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  1. Osteopath

    Osteopaths prevent, diagnose and treat a wide range of health problems using manual therapy, exercise and advise. Their aim is to promote the best health, based on the individual needs of the patient.

    To work as an osteopath, you will need either a Bachelor’s (BSc) or Masters of Science (MSc) approved by the General Osteopathic Council and be registered with the Council. Courses typically last four to five years and are a combination of academic, research and more than 1,000 hours of hands-on patient-facing clinical training.
    Hours will vary, depending on where you work - for example if you have your own practice. The average income for an osteopath is £46,500. An associate (an osteopath working within an osteopathic or multidisciplinary practice) earns an average of £34,700, while the average for a practice principal is £71,000. Ten per cent of osteopaths earn over £100,000. (All figures provided from the 2014 Institute of Osteopathy census of the profession). Very few osteopaths are currently employed full-time by the NHS.
    To work in osteopathy, you will need a patient-centred approach, an interest in people and how the body works, the ability to work by yourself and think independently, to be able to follow rules, a scientific, enquiring mind, curiosity and creativity, integrity, and the ability to take responsibility.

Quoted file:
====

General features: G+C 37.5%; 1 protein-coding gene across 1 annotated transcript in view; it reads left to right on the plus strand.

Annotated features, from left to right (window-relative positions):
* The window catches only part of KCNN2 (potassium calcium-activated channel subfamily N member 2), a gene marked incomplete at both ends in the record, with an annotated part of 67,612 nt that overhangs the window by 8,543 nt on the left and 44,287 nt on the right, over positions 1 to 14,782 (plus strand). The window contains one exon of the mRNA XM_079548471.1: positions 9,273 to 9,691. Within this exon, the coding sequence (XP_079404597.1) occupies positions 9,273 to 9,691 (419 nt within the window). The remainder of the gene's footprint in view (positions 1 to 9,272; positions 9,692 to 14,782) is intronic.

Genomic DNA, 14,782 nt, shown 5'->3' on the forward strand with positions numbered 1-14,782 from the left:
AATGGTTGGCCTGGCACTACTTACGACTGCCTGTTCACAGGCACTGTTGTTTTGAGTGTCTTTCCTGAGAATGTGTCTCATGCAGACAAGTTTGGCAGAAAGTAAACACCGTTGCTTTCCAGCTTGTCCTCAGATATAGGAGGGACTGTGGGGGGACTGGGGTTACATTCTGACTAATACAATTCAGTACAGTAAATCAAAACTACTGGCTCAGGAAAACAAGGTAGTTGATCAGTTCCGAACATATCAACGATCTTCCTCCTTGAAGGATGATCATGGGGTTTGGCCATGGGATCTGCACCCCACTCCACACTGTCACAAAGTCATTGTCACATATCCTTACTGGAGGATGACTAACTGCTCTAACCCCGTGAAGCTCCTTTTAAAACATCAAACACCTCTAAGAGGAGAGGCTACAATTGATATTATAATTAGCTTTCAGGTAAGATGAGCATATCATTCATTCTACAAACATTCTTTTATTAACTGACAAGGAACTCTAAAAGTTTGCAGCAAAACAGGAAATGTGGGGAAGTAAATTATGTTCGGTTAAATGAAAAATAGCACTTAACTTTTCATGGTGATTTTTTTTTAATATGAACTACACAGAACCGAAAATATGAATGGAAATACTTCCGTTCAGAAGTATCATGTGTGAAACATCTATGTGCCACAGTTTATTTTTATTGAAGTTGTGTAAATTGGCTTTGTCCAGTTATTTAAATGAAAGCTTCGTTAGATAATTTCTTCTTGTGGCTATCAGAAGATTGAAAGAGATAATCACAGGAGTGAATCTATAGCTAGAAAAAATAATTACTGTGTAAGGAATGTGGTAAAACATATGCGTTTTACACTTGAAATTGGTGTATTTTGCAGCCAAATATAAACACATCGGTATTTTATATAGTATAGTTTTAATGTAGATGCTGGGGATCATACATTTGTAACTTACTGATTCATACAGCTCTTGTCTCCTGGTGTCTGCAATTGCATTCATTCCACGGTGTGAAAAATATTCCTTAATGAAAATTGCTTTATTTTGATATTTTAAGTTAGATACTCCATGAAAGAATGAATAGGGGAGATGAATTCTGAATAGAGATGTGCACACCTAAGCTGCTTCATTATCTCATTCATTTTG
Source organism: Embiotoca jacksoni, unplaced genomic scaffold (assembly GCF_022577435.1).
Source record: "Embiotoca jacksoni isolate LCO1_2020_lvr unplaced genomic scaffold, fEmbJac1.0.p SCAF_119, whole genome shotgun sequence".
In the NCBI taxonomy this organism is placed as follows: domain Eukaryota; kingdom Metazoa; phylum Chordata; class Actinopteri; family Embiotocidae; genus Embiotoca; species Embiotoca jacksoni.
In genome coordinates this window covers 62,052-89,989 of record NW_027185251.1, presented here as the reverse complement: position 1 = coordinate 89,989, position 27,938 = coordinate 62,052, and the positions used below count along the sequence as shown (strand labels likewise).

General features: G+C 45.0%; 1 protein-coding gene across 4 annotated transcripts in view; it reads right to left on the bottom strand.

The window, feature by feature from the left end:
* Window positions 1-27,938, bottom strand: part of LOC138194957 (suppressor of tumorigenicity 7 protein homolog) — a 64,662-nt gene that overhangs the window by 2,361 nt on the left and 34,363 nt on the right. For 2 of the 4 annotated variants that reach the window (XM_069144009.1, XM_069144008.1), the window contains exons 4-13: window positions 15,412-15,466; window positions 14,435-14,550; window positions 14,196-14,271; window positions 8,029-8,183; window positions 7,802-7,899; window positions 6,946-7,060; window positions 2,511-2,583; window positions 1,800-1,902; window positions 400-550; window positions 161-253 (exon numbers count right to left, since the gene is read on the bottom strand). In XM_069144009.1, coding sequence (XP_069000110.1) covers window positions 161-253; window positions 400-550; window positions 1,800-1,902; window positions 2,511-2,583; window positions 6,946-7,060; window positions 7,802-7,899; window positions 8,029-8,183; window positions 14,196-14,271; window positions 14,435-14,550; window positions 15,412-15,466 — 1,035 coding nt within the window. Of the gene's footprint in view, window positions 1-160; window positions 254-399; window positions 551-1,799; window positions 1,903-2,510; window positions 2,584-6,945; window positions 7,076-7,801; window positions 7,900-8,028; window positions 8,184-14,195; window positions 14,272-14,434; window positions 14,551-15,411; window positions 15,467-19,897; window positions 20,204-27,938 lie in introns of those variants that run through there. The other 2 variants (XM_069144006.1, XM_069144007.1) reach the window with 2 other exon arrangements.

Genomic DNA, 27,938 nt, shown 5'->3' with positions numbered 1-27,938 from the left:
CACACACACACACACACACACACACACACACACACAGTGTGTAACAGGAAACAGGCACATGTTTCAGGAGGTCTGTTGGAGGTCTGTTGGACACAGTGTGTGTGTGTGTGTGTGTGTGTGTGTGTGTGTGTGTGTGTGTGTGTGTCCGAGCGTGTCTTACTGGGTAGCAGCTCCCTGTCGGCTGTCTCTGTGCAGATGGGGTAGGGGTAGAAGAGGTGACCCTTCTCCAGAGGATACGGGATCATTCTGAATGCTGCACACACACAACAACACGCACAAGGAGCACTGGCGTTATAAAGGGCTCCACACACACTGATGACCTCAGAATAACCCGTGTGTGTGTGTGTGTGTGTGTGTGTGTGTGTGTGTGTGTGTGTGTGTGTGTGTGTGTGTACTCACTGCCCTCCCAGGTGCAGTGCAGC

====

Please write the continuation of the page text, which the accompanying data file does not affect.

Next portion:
On graduation, most osteopaths choose to set up their own private clinics, working as a sole practitioner or with other healthcare professionals. They may then choose to pursue advanced clinical practice pathways through postgraduate training in a particular area of practice such as sports injuries, care of the elderly or working with children. There are also opportunities for study at MSc and PhD level. Non-clinical career roles also exist in teaching, professional development and research providing opportunities to create a varied portfolio career. In the NHS, osteopaths may choose to expand their post by taking on the management and leadership of a team or by pursuing an ‘extended scope practitioner’ role.
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